In a broad sense, modernism can be used, as by Habermas, to describe the "project of Enlightenment' (Habermas, 1987). By systematic doubt, Descartes arrived at the elementary principle "I think therefore I am'. Thought was regarded as the very essence of existence, so that reason, rather than authority, religion or tradition, became the criterion of truth. Philosophers, and then politicians, became persuaded that the sustained application of reason would lead to truth, knowledge, freedom and happiness. These goals became the basis for utopian modernism in many areas of life.
J.C. Loudon, a child of the Enlightenment, applied reason to many environmental questions. He wrote famous magazines and encyclopedias on Gardening, Architecture and Agriculture, all of which propagated Enlightenment ideas. John Robertson, his admiring assistant, who later drew up Paxton's plan for the great public park in Birkenhead, penned an obituary poem to record Loudon's passing (Loudon, 1845):
He wielded no sword in his country's cause,
But his pen was never still;
He studied each form of Nature's laws,
To lessen each human ill.
That voice is hush'd -- and lost the sound
Employ'd to raise the poor;
But the echo shall, by his works, be found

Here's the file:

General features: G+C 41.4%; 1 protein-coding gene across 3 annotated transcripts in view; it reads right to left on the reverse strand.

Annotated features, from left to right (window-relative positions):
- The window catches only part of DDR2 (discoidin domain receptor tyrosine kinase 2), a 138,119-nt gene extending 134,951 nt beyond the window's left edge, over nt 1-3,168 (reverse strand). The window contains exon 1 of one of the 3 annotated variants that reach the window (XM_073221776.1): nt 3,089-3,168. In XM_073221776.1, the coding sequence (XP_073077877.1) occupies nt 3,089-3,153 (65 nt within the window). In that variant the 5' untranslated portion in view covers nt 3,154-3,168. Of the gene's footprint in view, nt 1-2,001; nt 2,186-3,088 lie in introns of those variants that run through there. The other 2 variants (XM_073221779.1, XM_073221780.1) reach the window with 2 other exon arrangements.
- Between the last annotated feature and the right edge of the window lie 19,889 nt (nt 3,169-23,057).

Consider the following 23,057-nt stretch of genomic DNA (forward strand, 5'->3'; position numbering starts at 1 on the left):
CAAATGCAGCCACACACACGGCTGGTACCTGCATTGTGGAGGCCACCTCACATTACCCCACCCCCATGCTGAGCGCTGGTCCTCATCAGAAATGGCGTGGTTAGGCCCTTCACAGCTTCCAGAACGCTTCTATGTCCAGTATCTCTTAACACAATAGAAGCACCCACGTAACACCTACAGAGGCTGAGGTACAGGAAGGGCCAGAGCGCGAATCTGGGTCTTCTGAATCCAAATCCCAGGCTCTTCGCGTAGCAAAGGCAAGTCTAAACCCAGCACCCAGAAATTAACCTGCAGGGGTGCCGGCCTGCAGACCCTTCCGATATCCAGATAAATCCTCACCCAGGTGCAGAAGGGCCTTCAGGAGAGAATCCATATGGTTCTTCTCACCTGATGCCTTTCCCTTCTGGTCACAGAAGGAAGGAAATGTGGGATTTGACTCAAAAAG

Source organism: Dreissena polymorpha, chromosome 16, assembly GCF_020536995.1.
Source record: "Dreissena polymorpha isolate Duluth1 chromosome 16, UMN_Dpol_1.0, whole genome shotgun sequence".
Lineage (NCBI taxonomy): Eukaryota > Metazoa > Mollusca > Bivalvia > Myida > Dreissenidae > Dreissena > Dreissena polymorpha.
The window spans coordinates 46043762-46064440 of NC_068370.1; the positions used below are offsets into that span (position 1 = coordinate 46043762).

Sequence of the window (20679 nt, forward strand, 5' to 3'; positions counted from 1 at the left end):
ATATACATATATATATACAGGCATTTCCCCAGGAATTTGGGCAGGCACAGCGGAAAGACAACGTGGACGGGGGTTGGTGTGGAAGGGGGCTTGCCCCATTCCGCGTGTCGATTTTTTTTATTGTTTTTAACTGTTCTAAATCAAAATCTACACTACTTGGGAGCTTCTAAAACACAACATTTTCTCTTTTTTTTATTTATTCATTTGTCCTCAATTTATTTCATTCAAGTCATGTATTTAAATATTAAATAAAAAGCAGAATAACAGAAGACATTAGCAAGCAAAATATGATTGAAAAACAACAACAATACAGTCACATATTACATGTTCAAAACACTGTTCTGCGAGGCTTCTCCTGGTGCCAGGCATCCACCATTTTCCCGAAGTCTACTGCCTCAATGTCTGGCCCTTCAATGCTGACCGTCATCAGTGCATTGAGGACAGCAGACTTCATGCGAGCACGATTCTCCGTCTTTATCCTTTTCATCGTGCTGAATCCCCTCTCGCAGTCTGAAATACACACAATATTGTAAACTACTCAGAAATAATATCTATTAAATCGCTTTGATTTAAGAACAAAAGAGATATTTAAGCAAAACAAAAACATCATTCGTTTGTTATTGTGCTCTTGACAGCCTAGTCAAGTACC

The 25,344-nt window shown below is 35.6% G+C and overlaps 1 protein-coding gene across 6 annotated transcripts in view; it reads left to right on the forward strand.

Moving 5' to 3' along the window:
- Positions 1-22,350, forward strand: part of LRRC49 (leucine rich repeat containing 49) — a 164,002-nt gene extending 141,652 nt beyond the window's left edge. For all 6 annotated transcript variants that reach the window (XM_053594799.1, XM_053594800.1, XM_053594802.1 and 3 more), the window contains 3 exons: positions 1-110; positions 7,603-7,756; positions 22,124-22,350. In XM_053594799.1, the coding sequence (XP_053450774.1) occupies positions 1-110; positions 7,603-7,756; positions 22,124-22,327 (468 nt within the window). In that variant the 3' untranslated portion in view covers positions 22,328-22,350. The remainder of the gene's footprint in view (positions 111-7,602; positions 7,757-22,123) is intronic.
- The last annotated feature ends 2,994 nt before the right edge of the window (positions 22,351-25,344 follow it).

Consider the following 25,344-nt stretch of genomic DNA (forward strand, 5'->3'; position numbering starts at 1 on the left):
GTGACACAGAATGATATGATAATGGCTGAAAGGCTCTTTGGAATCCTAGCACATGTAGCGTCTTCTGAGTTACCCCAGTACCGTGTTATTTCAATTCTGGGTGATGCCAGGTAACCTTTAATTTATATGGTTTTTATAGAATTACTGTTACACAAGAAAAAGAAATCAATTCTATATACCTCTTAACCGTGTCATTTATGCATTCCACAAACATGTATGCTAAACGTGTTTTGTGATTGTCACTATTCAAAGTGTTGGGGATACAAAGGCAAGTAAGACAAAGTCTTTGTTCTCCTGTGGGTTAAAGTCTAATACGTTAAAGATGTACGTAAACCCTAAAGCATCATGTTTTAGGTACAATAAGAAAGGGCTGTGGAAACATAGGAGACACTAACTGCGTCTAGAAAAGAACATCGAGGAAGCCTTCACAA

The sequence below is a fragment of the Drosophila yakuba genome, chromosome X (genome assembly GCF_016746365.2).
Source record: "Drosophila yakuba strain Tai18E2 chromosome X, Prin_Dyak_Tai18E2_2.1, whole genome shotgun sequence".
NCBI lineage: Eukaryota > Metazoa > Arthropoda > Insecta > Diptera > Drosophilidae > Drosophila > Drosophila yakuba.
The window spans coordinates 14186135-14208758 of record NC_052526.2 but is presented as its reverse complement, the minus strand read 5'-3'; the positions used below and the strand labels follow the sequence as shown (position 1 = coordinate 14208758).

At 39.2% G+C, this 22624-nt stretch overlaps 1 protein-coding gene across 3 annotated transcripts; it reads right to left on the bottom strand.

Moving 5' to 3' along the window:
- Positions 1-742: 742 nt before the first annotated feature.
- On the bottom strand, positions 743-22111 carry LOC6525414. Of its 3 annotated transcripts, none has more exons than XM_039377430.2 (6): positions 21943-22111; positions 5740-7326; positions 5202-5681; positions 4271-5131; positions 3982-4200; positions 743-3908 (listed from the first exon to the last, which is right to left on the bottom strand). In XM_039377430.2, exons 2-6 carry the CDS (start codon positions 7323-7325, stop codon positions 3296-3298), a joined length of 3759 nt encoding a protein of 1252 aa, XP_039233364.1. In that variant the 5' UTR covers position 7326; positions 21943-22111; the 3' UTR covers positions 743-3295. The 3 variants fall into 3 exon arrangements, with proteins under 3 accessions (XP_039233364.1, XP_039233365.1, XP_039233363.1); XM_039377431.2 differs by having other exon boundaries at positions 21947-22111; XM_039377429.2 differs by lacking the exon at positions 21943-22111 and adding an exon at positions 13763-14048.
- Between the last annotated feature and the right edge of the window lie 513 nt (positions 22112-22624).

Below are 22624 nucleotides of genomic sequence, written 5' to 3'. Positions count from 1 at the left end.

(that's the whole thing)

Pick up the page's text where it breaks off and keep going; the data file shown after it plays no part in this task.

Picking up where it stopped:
To reach the rich man's door.
His pen is still! -- and his spirit fled
To brighten a world on high:
The cold, cold earth is his lowly bed;
But his name shall never die!
This is a noble statement of the means and ends of modernization: the pen will replace the sword; reason will explain Nature's laws; each human ill will be lessened; the poor will be raised up; the names of individuals who contribute to the enlightenment of mankind will be remembered forever. They contrast with the medieval beliefs of pre-Renaissance Europe: Nature was a divine mystery, inaccessible to human reason; Man, having fallen from grace, was condemned to a life of suffering and toil; works of art were inspired by God; individuals were of little importance; the Church should wield the sword to restrain any manifestation of reason that threatened the one true faith, be it Christian or Moslem. By Loudon's time (1783--1843), reason had become a grand avenue to the modernization of society, art, religion and philosophy. Organized public education was a great hope for the future. In 1829 Loudon maintained:
That individual cultivation carried to its greatest practicable extent in any one society, however corrupt or misgoverned it may be, will, sooner or later, effect, in the laws and government of that society, every amelioration, and, in the people, the highest degree of happiness and prosperity of which human nature is susceptible under the given geographical circumstances... We premise, however, that our plan is neither original on our part nor striking, being little more than what is already put in practice in Bavaria, Wurtemberg, and Baden. (Loudon, 1829)
An enlightenment approach to the modernization of society spread from Europe to the whole world -- and may indeed have produced "the highest degree of happiness and prosperity' that is possible upon this earth. The technological benefits were great, and modernist principles led to parallel developments in the arts, architecture, planning and design.